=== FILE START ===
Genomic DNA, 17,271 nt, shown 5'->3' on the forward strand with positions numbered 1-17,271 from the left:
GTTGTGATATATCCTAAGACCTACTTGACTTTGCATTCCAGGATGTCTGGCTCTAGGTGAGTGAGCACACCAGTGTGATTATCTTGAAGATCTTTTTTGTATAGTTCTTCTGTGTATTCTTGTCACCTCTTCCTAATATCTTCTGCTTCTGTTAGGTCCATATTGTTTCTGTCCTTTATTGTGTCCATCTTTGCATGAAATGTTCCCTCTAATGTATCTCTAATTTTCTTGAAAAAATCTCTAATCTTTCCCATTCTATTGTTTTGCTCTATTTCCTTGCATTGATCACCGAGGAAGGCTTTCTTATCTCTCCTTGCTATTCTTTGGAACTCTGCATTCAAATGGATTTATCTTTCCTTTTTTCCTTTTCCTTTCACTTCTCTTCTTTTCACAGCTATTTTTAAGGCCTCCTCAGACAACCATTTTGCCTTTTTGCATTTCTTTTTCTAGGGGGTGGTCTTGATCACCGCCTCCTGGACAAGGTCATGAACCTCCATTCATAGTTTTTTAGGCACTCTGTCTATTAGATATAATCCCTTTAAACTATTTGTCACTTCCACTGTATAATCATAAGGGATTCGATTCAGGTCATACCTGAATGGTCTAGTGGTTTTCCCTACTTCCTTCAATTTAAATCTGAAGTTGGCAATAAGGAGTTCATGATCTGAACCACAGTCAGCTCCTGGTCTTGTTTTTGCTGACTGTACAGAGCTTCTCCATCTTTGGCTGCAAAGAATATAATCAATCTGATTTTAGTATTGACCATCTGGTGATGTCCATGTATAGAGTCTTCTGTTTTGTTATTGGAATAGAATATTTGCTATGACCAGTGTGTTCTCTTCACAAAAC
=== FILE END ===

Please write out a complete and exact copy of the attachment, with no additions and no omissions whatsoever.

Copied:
Genomic DNA, 17,271 nt, shown 5'->3' on the forward strand with positions numbered 1-17,271 from the left:
GTTGTGATATATCCTAAGACCTACTTGACTTTGCATTCCAGGATGTCTGGCTCTAGGTGAGTGAGCACACCAGTGTGATTATCTTGAAGATCTTTTTTGTATAGTTCTTCTGTGTATTCTTGTCACCTCTTCCTAATATCTTCTGCTTCTGTTAGGTCCATATTGTTTCTGTCCTTTATTGTGTCCATCTTTGCATGAAATGTTCCCTCTAATGTATCTCTAATTTTCTTGAAAAAATCTCTAATCTTTCCCATTCTATTGTTTTGCTCTATTTCCTTGCATTGATCACCGAGGAAGGCTTTCTTATCTCTCCTTGCTATTCTTTGGAACTCTGCATTCAAATGGATTTATCTTTCCTTTTTTCCTTTTCCTTTCACTTCTCTTCTTTTCACAGCTATTTTTAAGGCCTCCTCAGACAACCATTTTGCCTTTTTGCATTTCTTTTTCTAGGGGGTGGTCTTGATCACCGCCTCCTGGACAAGGTCATGAACCTCCATTCATAGTTTTTTAGGCACTCTGTCTATTAGATATAATCCCTTTAAACTATTTGTCACTTCCACTGTATAATCATAAGGGATTCGATTCAGGTCATACCTGAATGGTCTAGTGGTTTTCCCTACTTCCTTCAATTTAAATCTGAAGTTGGCAATAAGGAGTTCATGATCTGAACCACAGTCAGCTCCTGGTCTTGTTTTTGCTGACTGTACAGAGCTTCTCCATCTTTGGCTGCAAAGAATATAATCAATCTGATTTTAGTATTGACCATCTGGTGATGTCCATGTATAGAGTCTTCTGTTTTGTTATTGGAATAGAATATTTGCTATGACCAGTGTGTTCTCTTCACAAAAC